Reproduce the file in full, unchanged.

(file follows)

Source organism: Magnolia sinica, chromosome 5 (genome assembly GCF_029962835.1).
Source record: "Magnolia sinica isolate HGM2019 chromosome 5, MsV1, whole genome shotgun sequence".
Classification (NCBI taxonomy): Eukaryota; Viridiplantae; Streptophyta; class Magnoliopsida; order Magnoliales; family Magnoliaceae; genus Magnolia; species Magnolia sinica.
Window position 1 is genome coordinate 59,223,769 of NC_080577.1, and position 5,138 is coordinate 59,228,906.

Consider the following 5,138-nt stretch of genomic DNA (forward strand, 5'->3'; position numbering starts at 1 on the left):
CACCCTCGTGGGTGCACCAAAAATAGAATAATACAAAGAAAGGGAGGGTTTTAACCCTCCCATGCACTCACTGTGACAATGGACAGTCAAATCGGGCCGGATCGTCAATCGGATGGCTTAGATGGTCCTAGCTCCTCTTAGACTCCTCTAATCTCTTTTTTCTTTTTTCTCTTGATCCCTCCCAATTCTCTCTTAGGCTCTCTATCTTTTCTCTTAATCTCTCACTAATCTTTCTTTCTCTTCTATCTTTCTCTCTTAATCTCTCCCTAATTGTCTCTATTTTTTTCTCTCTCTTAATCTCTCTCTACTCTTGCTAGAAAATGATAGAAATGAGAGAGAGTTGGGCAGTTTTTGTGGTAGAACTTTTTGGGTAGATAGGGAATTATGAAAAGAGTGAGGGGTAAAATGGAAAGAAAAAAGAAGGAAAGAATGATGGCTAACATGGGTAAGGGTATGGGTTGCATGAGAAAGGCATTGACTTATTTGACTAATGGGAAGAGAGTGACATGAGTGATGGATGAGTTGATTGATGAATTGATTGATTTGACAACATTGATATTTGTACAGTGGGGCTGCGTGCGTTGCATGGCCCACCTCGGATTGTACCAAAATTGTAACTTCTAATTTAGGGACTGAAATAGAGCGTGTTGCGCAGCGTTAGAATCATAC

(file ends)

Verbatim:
Source organism: Magnolia sinica, chromosome 5 (genome assembly GCF_029962835.1).
Source record: "Magnolia sinica isolate HGM2019 chromosome 5, MsV1, whole genome shotgun sequence".
Classification (NCBI taxonomy): Eukaryota; Viridiplantae; Streptophyta; class Magnoliopsida; order Magnoliales; family Magnoliaceae; genus Magnolia; species Magnolia sinica.
Window position 1 is genome coordinate 59,223,769 of NC_080577.1, and position 5,138 is coordinate 59,228,906.

Consider the following 5,138-nt stretch of genomic DNA (forward strand, 5'->3'; position numbering starts at 1 on the left):
CACCCTCGTGGGTGCACCAAAAATAGAATAATACAAAGAAAGGGAGGGTTTTAACCCTCCCATGCACTCACTGTGACAATGGACAGTCAAATCGGGCCGGATCGTCAATCGGATGGCTTAGATGGTCCTAGCTCCTCTTAGACTCCTCTAATCTCTTTTTTCTTTTTTCTCTTGATCCCTCCCAATTCTCTCTTAGGCTCTCTATCTTTTCTCTTAATCTCTCACTAATCTTTCTTTCTCTTCTATCTTTCTCTCTTAATCTCTCCCTAATTGTCTCTATTTTTTTCTCTCTCTTAATCTCTCTCTACTCTTGCTAGAAAATGATAGAAATGAGAGAGAGTTGGGCAGTTTTTGTGGTAGAACTTTTTGGGTAGATAGGGAATTATGAAAAGAGTGAGGGGTAAAATGGAAAGAAAAAAGAAGGAAAGAATGATGGCTAACATGGGTAAGGGTATGGGTTGCATGAGAAAGGCATTGACTTATTTGACTAATGGGAAGAGAGTGACATGAGTGATGGATGAGTTGATTGATGAATTGATTGATTTGACAACATTGATATTTGTACAGTGGGGCTGCGTGCGTTGCATGGCCCACCTCGGATTGTACCAAAATTGTAACTTCTAATTTAGGGACTGAAATAGAGCGTGTTGCGCAGCGTTAGAATCATAC